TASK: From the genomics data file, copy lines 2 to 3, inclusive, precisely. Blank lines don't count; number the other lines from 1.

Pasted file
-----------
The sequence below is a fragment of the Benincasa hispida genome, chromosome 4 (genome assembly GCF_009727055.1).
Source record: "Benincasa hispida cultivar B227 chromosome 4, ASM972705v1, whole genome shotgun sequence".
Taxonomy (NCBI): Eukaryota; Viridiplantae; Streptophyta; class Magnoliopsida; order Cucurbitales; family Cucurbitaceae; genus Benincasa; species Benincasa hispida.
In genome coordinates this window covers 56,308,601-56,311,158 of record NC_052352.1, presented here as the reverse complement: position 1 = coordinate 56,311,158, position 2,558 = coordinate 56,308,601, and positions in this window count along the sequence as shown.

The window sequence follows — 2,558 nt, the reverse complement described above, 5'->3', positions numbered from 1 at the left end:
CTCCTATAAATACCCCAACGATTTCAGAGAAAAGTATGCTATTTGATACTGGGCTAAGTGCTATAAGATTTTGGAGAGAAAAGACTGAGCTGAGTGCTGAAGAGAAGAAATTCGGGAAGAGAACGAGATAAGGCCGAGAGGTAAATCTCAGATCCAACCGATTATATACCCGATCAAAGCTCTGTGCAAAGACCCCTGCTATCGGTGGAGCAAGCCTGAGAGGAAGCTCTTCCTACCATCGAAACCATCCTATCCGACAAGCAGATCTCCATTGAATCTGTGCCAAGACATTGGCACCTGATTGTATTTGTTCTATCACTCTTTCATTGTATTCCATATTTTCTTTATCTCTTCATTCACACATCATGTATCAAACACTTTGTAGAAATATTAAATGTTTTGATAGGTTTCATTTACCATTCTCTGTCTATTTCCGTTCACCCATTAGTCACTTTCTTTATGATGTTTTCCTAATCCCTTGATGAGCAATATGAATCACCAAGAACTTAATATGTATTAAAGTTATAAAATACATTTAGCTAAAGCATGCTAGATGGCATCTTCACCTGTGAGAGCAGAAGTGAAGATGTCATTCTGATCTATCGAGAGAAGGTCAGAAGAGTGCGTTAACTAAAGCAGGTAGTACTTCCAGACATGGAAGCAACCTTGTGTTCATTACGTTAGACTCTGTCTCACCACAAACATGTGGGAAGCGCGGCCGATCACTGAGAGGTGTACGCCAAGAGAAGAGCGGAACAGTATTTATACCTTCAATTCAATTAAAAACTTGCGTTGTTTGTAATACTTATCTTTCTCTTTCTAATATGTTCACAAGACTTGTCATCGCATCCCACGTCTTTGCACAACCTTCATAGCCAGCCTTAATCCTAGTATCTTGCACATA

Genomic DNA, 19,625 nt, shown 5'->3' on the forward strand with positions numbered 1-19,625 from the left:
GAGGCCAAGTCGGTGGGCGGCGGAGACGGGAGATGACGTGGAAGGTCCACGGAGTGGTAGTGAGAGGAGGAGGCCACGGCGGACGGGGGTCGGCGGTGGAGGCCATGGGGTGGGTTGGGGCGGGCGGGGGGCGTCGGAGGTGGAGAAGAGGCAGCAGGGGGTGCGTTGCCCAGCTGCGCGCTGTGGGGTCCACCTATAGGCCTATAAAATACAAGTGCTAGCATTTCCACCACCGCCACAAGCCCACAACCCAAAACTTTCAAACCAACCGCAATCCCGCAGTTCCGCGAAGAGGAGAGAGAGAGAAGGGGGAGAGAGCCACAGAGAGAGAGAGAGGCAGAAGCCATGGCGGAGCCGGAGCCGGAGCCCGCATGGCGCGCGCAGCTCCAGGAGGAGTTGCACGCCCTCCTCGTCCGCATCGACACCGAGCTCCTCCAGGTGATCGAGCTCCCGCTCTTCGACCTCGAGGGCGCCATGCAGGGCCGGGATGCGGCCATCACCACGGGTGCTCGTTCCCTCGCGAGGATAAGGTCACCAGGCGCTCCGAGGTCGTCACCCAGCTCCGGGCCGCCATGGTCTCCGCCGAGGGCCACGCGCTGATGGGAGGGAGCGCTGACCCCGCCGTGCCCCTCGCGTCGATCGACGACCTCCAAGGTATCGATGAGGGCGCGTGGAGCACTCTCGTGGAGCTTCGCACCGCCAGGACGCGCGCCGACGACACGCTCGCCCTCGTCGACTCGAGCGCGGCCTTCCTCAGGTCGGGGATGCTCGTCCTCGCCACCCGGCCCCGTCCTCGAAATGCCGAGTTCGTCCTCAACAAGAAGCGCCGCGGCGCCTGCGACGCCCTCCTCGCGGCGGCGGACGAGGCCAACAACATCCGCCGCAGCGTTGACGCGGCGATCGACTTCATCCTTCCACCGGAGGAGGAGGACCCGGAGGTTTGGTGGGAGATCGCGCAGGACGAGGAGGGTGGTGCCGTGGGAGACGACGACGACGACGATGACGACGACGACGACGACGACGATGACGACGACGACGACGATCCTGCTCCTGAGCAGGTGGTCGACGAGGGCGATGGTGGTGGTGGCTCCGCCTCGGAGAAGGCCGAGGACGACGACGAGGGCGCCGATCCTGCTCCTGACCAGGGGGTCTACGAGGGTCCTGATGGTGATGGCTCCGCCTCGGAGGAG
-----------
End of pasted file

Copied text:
Source record: "Benincasa hispida cultivar B227 chromosome 4, ASM972705v1, whole genome shotgun sequence".
Taxonomy (NCBI): Eukaryota; Viridiplantae; Streptophyta; class Magnoliopsida; order Cucurbitales; family Cucurbitaceae; genus Benincasa; species Benincasa hispida.